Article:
The resolution for Native American Heritage Day, signed by President George W. Bush, acknowledges Native people “for their contributions to the United States as local and national leaders, artists, athletes, and scholars.” Local advocates focus on a darker side of American history.

“It is with great sadness that we look back, just on the last 340 years, since this peaceful area of shared resources was witness to a terrible massacre of refugees from the regional war that was going on over who would control the land,” said David Detmold, representing the Nolumbeka Project, a non-tribal organization advocating for New England’s Native American tribes.

Detmold referred to The Battle of Great Falls, a decisive fight of King Philip’s War that took place on the banks of the Connecticut River between present-day Gill and Montague. He noted the Nolumbeka Project is part of a group studying the battle through a National Parks Service grant.

Read the full article by Andy Castillo in The (Greenfield) Recorder here.

The Light Behind Our Eyes: Abenaki Perspectives on Personhood

light behind our eyes melody walker brook abenaki personhood poster

Melody Walker Brook is an educator, activist and artist, currently an adjunct professor at Champlain College. She was previously an adjunct professor at Johnson State College where she taught “Native American Worldview and Spirituality”; “Native American History and Culture”; and “Abenakis and Their Neighbors”.  She gives lectures on a variety of topics, including Abenaki history, women’s issues, and Abenaki political history. She has done ground breaking research on Abenaki Spirituality and is heavily involved in the Abenaki cultural revitalization movement.  She works with museums, lectures in both the K-12 and collegiate level classroom on topics relating to the Eastern Woodlands and indigenous history.

Come early to get one more chance to win one of the beautiful raffle items donated by the wonderful Pocumtuck Homelands Festival vendors last August. Doors open at 12:30 p.m.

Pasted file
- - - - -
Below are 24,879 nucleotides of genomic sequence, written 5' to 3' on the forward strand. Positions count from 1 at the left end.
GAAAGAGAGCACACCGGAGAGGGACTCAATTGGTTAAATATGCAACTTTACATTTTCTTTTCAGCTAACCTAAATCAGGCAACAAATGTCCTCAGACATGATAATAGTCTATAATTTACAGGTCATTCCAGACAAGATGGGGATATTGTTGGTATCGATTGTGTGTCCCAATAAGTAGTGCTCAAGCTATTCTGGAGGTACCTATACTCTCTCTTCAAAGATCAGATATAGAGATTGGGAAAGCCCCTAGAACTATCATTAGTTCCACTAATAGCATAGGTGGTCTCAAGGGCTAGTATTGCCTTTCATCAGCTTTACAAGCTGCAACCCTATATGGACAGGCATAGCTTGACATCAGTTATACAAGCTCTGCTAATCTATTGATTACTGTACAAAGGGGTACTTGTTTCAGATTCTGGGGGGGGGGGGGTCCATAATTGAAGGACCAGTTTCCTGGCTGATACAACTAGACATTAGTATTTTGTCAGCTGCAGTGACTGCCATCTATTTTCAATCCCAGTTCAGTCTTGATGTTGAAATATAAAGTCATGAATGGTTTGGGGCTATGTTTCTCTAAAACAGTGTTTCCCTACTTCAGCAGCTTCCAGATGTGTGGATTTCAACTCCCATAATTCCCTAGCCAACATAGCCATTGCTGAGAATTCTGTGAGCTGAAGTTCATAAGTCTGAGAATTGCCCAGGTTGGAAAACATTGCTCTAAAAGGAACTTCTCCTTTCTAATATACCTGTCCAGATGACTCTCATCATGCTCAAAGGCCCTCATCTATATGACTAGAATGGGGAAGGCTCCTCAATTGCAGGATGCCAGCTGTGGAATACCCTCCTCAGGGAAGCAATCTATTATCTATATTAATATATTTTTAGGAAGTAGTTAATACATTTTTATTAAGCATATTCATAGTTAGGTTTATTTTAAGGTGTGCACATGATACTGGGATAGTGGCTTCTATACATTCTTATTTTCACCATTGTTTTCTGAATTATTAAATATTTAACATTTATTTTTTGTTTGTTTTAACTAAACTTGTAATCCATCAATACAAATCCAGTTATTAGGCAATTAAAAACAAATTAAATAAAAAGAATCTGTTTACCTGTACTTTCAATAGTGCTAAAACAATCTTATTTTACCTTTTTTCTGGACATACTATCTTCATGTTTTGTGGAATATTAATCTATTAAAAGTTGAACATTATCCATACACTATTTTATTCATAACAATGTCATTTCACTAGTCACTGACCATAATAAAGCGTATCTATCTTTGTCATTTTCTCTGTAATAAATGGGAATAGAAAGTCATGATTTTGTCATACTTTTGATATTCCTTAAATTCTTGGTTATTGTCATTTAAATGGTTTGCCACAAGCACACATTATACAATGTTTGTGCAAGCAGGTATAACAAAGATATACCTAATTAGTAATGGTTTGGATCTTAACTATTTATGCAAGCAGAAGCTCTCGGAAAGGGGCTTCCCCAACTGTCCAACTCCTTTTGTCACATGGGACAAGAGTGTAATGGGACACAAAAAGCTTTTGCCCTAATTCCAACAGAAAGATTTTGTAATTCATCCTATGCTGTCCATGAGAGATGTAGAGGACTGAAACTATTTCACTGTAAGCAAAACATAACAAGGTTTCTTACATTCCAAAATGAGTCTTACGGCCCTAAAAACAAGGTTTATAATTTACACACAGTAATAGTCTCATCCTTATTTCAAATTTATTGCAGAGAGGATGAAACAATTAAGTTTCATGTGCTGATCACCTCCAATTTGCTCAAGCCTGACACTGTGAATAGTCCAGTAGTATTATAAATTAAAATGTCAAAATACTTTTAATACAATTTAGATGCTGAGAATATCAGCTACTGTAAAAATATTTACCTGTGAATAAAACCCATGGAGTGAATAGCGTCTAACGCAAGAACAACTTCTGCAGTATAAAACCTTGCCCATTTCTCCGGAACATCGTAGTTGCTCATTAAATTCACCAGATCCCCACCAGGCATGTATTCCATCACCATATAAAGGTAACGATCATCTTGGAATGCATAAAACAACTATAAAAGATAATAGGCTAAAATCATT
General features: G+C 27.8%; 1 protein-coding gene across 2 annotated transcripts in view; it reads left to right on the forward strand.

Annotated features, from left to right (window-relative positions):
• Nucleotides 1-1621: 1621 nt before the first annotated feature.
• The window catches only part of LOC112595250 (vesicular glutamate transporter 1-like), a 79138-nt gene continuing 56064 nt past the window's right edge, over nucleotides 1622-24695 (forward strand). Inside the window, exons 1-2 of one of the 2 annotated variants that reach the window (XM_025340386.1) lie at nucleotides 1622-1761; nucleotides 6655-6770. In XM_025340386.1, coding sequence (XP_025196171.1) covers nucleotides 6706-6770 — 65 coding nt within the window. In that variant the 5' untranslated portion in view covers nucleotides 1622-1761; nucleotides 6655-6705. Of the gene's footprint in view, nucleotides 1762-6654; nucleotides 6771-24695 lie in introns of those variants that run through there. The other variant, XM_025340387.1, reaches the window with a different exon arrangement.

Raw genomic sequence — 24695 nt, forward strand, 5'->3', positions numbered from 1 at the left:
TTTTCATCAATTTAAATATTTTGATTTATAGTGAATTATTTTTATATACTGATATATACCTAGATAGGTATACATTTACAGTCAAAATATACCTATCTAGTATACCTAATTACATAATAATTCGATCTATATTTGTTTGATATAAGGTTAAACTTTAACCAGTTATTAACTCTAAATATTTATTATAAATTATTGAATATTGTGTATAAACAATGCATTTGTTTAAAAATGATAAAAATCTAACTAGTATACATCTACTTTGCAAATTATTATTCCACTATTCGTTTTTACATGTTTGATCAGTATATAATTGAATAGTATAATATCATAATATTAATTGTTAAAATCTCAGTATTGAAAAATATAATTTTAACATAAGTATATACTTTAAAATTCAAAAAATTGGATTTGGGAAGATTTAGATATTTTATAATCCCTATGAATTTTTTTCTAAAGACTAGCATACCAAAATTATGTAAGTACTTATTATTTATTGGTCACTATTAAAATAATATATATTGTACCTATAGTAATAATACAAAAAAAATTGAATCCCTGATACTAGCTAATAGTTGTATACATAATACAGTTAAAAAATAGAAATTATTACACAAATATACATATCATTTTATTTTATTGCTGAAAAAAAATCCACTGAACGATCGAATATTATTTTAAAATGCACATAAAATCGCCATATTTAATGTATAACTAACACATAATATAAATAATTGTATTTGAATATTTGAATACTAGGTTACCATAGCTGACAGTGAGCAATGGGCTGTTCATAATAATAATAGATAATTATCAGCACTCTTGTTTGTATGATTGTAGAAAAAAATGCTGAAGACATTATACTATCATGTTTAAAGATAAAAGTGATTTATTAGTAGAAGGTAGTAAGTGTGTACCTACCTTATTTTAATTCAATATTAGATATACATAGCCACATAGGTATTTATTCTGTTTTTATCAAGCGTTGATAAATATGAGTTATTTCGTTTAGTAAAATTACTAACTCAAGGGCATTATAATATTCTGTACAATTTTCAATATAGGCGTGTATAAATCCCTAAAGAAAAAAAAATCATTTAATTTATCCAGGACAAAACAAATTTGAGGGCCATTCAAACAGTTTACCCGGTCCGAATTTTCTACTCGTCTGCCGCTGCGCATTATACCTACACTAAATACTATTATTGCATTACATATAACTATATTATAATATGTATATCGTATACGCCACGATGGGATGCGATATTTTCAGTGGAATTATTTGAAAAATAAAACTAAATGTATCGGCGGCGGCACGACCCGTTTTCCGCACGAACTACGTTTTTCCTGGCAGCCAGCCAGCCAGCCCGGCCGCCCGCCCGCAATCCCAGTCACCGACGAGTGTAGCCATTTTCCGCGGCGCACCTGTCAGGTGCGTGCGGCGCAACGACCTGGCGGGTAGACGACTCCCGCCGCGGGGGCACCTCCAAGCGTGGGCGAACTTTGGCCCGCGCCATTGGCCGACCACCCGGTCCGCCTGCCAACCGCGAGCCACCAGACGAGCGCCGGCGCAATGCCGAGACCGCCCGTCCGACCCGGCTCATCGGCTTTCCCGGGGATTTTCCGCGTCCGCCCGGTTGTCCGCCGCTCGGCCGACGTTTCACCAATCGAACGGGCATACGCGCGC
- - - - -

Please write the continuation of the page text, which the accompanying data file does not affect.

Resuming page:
VT Nuclear Decommissioning Citizens Advisory Panel: VT NDCAP Mtg 10/26/17

Brattleboro Community TV (BCTV) has again archived the proceedings at the monthly Vermont Nuclear Decommissioning Citizens Advisory Panel (VT NDCAP) meeting held at Brattleboro Area Middle School (BAMS) on Oct. 26, 2017. At previous meetings, primary focus has been on the Docket #8880 Petitioners – Entergy and Northstar – along with state regulators; on this evening, several of the Intervenors had been asked to briefly present their interests to the Panel and public, and to answer questions if needed. The author, representing Elnu Abenaki with Nulhegan and Koasek, adds his remarks at 1:33:08, with other comments and questions 1:54:25 through 2:05:05.

Brooks Library (Wantastegok): Wearing Our History – Abenaki Artists Panel Discussion

Vermont Abenaki Artists Association Aln8bak Wearing Our Heritage

Contemporary Abenaki artists and tribal members talk about the meaning of garments, accessories, and regalia in their own lives and in the expression of community and tribal identity. Some of the topics will include: The Indian Arts and Crafts Law of 1990; art informed by tradition and what it means to be a Native American artist in the 21st century; honoring the past through art, and how artists walk the Red Road recognizing our ancestors. The panel will include [Elnu Abenaki] S8gm8 (Chief) Roger Longtoe Sheehan and Willow Greene, moderated by Vera Longtoe Sheehan.

This program was created by the Vermont Abenaki Artists Association in partnership with Lake Champlain Maritime Museum and Flynn Center for the Arts, supported in part by a grant from the Vermont Humanities Council. Find out more about the event and panel at http://brookslibraryvt.org or (802) 254-5290.

Wednesday, November 8 at 7 PM – 9 PM
Brooks Memorial Library
224 Main St, Brattleboro, Vermont 02645

VT Nuclear Decommissioning Citizens Advisory Panel: Meeting 9/28/17

Testimony during the public comment period at the end of September’s regular meeting, requesting a baseline survey regarding the extent of previously disturbed vs undisturbed soils at the VY site.